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Liechtenstein's foreign economic policy has been dominated by its customs union with Switzerland (and with Austria-Hungary until World War I). This union also led to its independent membership in the European Free Trade Association (EFTA) in 1991. Unlike Switzerland however (where citizens rejected membership in a referendum), Liechtenstein is part of the European Economic Area.
Liechtenstein has resorted two times to international dispute settlement by the International Court of Justice, in the Nottebohm (Liechtenstein v. Guatemala) case against Guatemala in the 1950s and in a case concerning art property of the Liechtenstein family against Germany in 2005. It lost in both cases.
Liechtenstein maintains resident embassies in Austria, Belgium, Germany, Holy See, Switzerland and the United States, along with a number of missions to international organisations. Under a 1919 agreement between Liechtenstein and Switzerland, ambassadors of Switzerland are authorised to represent Liechtenstein in countries and in diplomatic situations unless Liechtenstein opts to send its own ambassador.
Apart from Vatican City, Liechtenstein is the only country in the world not to host any embassy. There are, however, a number of honorary consulates in the principality. Most of these are situated in the capital Vaduz, however, some are found in Schaan, Schellenberg and Triesen.
The country has an international dispute with the Czech Republic and Slovakia concerning the estates of its princely family in those countries. After World War II, Czechoslovakia, the predecessor of the Czech Republic and Slovakia, acting to seize what they considered to be German possessions, expropriated the entirety of the Liechtenstein dynasty's hereditary lands and possessions in Bohemia, Moravia, and Silesia which compose the Czech Republic. The expropriations (which were the subject of an unsuccessful court case brought by Liechtenstein in the German courts and the International Court of Justice) included over 1,600 km² (which is ten times the size of Liechtenstein) of agricultural and forest land mostly in Moravia, also including several family castles and palaces. An offer from the Czech Republic to return the palaces and castles (without the surrounding land) was rejected by Liechtenstein.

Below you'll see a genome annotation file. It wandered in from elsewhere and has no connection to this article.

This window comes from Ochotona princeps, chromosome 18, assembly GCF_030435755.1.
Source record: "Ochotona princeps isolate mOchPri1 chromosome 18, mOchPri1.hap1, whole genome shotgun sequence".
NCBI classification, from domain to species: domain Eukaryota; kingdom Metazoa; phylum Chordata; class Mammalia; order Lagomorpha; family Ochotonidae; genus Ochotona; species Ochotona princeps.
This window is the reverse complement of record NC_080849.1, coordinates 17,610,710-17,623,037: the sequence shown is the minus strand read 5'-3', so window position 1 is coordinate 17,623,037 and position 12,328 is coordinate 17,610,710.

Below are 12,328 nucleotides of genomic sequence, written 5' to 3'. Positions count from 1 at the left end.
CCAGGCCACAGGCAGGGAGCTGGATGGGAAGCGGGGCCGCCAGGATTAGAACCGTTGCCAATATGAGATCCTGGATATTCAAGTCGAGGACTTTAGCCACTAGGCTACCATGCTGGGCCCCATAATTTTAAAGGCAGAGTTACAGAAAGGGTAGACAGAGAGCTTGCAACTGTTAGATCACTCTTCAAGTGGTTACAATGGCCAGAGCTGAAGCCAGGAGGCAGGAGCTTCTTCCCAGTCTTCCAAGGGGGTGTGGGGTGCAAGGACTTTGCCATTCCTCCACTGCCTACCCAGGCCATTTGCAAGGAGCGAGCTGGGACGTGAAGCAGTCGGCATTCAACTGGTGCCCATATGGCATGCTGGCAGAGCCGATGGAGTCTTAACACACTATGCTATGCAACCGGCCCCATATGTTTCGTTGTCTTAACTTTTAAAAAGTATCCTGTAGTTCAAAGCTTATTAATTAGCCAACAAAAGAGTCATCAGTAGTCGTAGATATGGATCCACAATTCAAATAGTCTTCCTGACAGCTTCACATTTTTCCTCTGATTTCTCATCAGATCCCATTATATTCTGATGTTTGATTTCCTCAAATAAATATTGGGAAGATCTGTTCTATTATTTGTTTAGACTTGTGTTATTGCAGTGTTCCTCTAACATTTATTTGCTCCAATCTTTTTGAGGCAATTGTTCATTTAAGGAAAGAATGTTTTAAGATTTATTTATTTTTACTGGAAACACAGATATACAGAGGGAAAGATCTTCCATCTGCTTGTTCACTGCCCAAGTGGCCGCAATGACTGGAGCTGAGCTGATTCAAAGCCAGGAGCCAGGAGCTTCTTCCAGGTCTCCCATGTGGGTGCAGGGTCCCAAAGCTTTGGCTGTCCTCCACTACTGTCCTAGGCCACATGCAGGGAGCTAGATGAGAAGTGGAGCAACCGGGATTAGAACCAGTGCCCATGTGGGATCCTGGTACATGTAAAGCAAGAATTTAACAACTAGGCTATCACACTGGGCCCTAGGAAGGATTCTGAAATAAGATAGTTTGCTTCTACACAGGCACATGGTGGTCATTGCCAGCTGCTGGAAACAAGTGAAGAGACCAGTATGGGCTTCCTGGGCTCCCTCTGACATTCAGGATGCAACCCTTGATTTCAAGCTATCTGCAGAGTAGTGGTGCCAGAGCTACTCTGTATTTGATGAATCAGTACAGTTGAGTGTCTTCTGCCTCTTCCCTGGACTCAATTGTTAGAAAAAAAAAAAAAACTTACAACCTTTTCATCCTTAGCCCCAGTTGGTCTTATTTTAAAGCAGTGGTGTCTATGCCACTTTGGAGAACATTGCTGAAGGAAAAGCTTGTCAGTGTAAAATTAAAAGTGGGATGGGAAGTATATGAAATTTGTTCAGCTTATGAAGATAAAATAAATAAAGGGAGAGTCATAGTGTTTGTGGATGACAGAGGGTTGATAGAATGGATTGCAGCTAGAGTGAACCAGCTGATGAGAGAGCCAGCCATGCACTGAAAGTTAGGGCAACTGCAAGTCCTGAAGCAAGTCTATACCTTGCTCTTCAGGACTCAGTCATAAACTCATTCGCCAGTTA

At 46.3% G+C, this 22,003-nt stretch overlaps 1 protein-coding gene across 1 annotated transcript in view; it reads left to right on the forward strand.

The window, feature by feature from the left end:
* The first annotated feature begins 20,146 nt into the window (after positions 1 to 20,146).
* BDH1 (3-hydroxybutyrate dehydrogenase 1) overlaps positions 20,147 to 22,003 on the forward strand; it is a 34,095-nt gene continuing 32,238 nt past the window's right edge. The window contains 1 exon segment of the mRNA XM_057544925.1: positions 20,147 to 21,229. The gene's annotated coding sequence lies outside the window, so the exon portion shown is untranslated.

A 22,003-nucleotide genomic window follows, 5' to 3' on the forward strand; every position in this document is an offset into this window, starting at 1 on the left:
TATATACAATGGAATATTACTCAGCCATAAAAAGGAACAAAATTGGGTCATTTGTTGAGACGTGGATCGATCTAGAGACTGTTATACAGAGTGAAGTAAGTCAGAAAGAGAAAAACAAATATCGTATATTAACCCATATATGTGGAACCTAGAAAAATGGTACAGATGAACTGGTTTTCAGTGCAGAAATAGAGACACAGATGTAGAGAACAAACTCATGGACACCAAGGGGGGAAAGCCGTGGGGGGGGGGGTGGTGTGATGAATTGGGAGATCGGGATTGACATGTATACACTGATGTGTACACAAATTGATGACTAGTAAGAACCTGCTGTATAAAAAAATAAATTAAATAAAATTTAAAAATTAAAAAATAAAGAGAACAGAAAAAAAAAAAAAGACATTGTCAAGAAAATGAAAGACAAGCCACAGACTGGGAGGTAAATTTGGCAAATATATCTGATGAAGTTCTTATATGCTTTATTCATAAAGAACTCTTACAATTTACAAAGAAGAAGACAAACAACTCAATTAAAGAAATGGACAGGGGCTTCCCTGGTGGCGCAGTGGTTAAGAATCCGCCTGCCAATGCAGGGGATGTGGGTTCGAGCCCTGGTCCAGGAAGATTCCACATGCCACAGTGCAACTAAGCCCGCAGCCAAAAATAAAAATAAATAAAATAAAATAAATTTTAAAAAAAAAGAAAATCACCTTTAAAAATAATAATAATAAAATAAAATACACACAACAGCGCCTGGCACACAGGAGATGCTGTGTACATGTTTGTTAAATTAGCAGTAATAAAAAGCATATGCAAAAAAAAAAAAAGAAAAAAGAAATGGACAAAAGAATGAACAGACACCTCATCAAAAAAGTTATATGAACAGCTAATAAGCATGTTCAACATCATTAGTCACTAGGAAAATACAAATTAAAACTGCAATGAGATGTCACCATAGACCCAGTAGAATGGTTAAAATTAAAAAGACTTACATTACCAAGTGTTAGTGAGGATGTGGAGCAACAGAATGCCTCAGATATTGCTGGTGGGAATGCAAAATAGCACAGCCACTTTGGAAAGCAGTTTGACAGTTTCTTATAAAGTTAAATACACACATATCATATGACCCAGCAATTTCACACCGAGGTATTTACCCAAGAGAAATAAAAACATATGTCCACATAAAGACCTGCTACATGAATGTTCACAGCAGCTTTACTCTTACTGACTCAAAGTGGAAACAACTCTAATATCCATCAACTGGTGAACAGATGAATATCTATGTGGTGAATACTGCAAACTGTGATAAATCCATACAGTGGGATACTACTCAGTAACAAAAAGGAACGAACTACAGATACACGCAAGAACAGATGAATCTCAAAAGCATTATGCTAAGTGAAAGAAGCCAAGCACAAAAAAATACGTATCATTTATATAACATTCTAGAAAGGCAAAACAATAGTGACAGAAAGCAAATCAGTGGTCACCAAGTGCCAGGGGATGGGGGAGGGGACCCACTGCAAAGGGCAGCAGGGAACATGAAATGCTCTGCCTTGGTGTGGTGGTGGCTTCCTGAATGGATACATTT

Liechtenstein recognised and established diplomatic relations with the Czech Republic on 13 July 2009 and with Slovakia on 9 December 2009. Liechtenstein's ruling prince, Hans-Adam II, has announced that the principality will take no further legal action to recover the appropriated assets.
Liechtenstein and Armenia established diplomatic relations on May 7, 2008.
On 1 July 2007, Hans-Adam II and Liechtenstein's Prime Minister, Otmar Hasler, appointed Bruce S. Allen and Leodis C. Matthews, both in the United States of America, as the first two Honorary Consuls in history for the Principality of Liechtenstein. The U.S. does not maintain an embassy in Liechtenstein, and it is Switzerland's role to conduct and continue good relations between Switzerland, the U.S and the principality.